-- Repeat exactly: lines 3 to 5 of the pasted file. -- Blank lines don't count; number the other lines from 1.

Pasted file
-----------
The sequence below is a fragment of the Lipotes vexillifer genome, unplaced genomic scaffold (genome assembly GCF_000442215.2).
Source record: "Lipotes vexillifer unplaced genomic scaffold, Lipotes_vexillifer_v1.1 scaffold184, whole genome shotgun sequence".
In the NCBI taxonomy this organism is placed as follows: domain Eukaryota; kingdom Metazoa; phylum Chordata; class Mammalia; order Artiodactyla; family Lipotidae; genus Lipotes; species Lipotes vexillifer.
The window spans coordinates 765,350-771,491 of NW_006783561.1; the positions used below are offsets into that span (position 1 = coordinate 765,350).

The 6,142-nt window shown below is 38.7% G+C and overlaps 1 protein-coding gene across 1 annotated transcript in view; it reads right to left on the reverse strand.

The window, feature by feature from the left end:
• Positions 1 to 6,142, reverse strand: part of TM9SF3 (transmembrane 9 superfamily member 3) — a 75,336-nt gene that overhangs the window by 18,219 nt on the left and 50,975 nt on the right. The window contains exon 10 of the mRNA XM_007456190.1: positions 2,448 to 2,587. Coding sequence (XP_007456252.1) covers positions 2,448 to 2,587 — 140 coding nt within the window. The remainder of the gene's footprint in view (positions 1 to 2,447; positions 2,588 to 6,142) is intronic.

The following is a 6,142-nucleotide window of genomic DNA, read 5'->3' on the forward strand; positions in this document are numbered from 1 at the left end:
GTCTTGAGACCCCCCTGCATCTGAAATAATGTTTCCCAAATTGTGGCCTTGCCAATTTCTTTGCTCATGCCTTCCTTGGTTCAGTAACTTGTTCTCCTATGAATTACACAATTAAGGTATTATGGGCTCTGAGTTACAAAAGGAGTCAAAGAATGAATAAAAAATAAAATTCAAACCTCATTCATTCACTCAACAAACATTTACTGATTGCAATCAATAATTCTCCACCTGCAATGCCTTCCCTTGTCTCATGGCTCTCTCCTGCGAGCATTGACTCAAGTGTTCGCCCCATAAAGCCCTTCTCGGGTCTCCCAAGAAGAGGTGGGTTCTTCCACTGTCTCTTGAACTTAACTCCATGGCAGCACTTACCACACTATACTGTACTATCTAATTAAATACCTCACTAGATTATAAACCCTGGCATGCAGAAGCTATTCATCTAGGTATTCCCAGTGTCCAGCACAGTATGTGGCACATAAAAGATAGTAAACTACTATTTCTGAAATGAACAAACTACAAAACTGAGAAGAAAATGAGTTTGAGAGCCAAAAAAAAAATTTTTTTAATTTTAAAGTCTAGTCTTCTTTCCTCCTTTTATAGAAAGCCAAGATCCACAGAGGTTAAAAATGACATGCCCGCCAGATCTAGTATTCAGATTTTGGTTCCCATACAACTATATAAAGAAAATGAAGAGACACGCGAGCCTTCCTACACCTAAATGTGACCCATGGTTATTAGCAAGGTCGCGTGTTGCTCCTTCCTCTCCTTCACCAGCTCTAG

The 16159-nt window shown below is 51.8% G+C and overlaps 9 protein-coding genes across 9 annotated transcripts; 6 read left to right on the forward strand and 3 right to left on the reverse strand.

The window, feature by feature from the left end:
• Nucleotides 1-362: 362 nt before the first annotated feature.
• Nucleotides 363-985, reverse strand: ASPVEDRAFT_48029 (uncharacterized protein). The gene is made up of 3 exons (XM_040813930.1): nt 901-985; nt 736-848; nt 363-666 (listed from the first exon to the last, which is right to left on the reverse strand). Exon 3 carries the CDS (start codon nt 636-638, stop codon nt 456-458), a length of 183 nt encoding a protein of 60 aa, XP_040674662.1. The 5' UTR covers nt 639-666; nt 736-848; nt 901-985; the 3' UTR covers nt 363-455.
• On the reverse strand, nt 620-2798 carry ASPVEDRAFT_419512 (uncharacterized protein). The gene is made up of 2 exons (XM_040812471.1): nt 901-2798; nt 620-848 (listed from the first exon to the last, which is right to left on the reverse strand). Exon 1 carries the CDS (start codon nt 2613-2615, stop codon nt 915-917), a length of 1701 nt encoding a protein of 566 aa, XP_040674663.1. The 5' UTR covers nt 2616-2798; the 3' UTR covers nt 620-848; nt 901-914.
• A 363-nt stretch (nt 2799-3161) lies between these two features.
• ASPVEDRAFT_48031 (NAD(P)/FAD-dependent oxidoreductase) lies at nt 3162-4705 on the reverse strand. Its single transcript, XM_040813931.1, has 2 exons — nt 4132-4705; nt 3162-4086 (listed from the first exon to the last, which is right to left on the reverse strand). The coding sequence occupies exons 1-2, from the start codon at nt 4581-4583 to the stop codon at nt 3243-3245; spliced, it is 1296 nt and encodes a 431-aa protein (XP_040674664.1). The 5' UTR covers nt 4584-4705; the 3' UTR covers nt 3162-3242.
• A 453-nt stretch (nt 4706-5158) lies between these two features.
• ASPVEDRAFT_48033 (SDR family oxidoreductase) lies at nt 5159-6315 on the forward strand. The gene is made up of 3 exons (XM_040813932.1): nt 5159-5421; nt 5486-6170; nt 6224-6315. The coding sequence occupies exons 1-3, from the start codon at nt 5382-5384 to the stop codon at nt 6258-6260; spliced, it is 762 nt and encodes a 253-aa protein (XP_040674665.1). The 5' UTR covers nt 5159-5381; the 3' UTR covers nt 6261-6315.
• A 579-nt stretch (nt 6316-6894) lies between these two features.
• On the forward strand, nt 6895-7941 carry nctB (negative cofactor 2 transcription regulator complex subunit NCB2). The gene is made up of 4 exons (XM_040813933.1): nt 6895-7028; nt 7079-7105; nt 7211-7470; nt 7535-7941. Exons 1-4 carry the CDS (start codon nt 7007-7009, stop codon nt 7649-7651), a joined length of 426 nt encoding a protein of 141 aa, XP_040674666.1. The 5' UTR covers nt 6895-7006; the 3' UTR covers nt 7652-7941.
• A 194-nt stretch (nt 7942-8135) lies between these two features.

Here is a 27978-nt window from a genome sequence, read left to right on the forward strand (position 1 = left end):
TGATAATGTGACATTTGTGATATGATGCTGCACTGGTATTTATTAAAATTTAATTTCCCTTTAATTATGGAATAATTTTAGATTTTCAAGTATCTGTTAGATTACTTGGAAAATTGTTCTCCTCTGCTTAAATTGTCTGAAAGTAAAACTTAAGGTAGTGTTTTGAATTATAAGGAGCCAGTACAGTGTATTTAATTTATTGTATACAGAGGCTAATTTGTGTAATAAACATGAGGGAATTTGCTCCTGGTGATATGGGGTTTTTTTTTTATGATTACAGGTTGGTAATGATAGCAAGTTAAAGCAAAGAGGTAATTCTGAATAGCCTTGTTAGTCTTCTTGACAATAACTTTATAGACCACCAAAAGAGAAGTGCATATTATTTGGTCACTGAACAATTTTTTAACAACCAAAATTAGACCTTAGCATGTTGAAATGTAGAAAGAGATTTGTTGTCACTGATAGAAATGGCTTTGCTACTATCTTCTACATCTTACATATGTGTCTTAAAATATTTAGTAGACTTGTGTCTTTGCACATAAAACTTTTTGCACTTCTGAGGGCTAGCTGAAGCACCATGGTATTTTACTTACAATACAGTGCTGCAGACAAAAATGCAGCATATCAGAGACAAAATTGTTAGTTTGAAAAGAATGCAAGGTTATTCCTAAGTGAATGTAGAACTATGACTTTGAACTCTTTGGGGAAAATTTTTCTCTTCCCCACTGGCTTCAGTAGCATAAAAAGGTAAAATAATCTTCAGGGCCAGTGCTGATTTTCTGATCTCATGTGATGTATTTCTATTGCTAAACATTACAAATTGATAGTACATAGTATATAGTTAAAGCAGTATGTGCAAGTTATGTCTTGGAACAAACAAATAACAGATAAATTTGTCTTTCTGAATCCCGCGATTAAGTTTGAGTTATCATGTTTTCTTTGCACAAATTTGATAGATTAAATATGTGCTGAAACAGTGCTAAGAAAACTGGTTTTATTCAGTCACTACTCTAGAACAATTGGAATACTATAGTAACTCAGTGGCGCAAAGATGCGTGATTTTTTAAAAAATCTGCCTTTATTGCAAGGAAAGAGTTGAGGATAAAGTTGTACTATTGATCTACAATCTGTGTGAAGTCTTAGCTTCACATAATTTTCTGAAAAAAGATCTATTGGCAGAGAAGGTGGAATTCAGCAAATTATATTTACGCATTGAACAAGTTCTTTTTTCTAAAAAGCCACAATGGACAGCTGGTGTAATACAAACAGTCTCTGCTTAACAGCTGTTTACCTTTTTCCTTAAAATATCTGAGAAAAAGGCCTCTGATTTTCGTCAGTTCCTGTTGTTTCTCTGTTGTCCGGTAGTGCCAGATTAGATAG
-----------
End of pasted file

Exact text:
In the NCBI taxonomy this organism is placed as follows: domain Eukaryota; kingdom Metazoa; phylum Chordata; class Mammalia; order Artiodactyla; family Lipotidae; genus Lipotes; species Lipotes vexillifer.
The window spans coordinates 765,350-771,491 of NW_006783561.1; the positions used below are offsets into that span (position 1 = coordinate 765,350).

The 6,142-nt window shown below is 38.7% G+C and overlaps 1 protein-coding gene across 1 annotated transcript in view; it reads right to left on the reverse strand.